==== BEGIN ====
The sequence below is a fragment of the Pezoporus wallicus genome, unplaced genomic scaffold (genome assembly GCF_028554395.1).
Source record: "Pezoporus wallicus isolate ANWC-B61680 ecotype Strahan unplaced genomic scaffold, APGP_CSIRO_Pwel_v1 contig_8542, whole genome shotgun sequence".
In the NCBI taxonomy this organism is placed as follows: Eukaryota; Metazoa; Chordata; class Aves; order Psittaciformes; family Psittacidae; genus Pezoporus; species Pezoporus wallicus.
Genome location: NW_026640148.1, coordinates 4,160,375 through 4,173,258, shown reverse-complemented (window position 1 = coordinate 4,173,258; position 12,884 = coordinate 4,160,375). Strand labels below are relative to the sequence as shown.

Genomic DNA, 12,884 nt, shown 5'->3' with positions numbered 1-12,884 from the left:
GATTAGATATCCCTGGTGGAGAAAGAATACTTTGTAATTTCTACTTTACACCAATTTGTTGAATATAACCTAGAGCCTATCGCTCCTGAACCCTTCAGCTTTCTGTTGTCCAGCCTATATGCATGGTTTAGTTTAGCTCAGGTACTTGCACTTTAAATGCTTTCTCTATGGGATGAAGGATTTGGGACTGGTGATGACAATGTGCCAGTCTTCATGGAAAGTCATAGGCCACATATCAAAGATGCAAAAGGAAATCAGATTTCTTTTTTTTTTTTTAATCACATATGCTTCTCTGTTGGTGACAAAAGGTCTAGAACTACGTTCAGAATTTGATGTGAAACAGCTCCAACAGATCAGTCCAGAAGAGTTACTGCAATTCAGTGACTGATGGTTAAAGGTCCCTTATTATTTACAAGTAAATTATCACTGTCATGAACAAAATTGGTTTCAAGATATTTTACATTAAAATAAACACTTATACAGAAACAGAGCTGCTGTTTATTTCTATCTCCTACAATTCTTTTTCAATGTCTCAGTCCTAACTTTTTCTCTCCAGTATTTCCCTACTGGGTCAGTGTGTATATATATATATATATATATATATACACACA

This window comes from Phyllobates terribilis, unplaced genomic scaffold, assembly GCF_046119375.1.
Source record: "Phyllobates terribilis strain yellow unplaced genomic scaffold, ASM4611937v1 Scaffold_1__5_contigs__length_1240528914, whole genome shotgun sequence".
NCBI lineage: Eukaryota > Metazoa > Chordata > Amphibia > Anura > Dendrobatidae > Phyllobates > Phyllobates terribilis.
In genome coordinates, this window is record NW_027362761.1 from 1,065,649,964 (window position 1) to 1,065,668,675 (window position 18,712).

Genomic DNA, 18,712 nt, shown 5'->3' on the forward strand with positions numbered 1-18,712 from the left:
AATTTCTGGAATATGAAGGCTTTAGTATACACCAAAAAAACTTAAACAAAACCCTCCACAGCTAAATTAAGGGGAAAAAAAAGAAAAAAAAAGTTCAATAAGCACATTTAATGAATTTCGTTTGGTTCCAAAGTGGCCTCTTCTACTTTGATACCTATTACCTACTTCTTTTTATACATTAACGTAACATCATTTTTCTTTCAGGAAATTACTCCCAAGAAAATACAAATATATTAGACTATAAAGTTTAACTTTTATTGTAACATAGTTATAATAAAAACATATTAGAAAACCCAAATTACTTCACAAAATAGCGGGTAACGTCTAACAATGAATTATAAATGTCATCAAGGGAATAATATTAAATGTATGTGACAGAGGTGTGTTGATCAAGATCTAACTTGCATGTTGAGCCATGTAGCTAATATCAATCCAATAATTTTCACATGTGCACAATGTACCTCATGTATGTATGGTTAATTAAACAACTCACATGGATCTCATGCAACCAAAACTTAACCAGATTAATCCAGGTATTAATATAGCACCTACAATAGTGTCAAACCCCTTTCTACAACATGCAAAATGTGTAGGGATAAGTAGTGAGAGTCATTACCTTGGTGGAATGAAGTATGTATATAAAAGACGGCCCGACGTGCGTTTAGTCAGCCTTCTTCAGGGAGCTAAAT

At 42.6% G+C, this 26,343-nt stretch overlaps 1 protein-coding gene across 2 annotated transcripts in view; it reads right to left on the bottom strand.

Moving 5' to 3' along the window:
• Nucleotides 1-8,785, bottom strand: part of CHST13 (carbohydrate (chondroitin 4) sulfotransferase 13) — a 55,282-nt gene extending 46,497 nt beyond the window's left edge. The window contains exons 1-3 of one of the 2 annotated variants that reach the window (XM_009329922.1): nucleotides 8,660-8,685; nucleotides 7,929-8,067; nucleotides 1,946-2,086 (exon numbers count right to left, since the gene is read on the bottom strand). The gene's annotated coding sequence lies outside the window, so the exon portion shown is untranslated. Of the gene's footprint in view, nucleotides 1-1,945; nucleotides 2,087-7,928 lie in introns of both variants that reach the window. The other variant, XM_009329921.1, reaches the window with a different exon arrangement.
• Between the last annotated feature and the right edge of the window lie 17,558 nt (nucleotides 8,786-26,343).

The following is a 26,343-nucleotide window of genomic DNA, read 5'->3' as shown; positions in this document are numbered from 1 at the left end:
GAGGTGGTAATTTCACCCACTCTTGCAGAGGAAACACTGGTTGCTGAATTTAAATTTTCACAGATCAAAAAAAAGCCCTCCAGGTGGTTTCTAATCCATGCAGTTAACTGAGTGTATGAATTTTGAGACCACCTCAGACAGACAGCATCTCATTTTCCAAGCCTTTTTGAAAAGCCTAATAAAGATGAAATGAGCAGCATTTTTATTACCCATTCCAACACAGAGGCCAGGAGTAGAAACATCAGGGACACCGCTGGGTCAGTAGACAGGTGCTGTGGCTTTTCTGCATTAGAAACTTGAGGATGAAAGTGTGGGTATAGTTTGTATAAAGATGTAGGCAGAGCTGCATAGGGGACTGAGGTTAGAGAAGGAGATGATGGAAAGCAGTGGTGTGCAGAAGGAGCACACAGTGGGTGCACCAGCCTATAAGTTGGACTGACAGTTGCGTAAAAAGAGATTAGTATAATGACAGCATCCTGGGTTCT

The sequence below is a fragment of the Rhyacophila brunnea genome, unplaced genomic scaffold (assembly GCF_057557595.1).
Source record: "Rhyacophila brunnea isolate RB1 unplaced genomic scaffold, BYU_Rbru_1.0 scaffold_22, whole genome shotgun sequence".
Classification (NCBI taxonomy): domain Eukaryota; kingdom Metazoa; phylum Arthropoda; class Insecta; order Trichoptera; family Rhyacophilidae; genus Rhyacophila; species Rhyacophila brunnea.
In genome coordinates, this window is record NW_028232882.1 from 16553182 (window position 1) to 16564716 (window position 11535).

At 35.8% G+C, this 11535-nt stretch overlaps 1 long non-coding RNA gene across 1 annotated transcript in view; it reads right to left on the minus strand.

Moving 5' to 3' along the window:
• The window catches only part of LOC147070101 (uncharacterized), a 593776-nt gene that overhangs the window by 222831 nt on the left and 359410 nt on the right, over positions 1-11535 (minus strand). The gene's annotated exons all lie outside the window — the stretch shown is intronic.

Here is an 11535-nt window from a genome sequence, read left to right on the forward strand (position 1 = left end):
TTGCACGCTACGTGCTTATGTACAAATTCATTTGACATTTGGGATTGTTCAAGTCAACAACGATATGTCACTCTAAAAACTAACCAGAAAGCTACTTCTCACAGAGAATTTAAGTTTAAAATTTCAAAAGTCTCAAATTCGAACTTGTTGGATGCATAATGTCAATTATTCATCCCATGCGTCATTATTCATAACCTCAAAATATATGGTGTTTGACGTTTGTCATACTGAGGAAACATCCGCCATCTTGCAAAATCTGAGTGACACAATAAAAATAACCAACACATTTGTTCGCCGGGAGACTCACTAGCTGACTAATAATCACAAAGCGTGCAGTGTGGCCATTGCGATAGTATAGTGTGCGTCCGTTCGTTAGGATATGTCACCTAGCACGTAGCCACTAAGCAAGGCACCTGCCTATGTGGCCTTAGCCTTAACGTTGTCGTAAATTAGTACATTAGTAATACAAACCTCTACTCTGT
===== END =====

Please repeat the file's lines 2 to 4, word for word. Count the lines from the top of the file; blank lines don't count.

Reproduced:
Source record: "Pezoporus wallicus isolate ANWC-B61680 ecotype Strahan unplaced genomic scaffold, APGP_CSIRO_Pwel_v1 contig_8542, whole genome shotgun sequence".
In the NCBI taxonomy this organism is placed as follows: Eukaryota; Metazoa; Chordata; class Aves; order Psittaciformes; family Psittacidae; genus Pezoporus; species Pezoporus wallicus.
Genome location: NW_026640148.1, coordinates 4,160,375 through 4,173,258, shown reverse-complemented (window position 1 = coordinate 4,173,258; position 12,884 = coordinate 4,160,375). Strand labels below are relative to the sequence as shown.